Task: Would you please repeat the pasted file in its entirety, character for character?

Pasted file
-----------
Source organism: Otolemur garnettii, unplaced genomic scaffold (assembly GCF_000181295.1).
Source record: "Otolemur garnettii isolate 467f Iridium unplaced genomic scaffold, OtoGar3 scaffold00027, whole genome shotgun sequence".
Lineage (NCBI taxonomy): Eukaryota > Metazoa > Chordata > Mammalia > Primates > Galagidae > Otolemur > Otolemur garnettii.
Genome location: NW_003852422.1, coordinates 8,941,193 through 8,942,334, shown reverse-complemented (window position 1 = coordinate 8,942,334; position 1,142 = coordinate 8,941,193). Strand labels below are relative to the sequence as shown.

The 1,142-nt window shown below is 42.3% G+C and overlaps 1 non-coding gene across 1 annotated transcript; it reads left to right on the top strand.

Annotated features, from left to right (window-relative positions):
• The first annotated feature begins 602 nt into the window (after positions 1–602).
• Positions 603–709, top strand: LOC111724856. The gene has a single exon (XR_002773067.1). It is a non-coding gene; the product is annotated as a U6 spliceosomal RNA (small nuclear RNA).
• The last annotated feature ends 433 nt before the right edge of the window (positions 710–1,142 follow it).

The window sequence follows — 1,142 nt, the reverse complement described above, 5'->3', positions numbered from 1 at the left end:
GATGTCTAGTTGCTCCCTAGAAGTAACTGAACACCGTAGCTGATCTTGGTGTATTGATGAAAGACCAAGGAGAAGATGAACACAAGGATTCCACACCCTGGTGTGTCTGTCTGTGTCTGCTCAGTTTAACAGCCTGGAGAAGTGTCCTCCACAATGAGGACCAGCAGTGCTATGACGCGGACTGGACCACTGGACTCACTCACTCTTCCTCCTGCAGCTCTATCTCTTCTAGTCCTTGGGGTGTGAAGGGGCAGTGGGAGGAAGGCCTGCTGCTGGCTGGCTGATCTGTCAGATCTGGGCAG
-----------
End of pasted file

Source organism: Otolemur garnettii, unplaced genomic scaffold (assembly GCF_000181295.1).
Source record: "Otolemur garnettii isolate 467f Iridium unplaced genomic scaffold, OtoGar3 scaffold00027, whole genome shotgun sequence".
Lineage (NCBI taxonomy): Eukaryota > Metazoa > Chordata > Mammalia > Primates > Galagidae > Otolemur > Otolemur garnettii.
Genome location: NW_003852422.1, coordinates 8,941,193 through 8,942,334, shown reverse-complemented (window position 1 = coordinate 8,942,334; position 1,142 = coordinate 8,941,193). Strand labels below are relative to the sequence as shown.

The 1,142-nt window shown below is 42.3% G+C and overlaps 1 non-coding gene across 1 annotated transcript; it reads left to right on the top strand.

Annotated features, from left to right (window-relative positions):
• The first annotated feature begins 602 nt into the window (after positions 1–602).
• Positions 603–709, top strand: LOC111724856. The gene has a single exon (XR_002773067.1). It is a non-coding gene; the product is annotated as a U6 spliceosomal RNA (small nuclear RNA).
• The last annotated feature ends 433 nt before the right edge of the window (positions 710–1,142 follow it).

The window sequence follows — 1,142 nt, the reverse complement described above, 5'->3', positions numbered from 1 at the left end:
GATGTCTAGTTGCTCCCTAGAAGTAACTGAACACCGTAGCTGATCTTGGTGTATTGATGAAAGACCAAGGAGAAGATGAACACAAGGATTCCACACCCTGGTGTGTCTGTCTGTGTCTGCTCAGTTTAACAGCCTGGAGAAGTGTCCTCCACAATGAGGACCAGCAGTGCTATGACGCGGACTGGACCACTGGACTCACTCACTCTTCCTCCTGCAGCTCTATCTCTTCTAGTCCTTGGGGTGTGAAGGGGCAGTGGGAGGAAGGCCTGCTGCTGGCTGGCTGATCTGTCAGATCTGGGCAG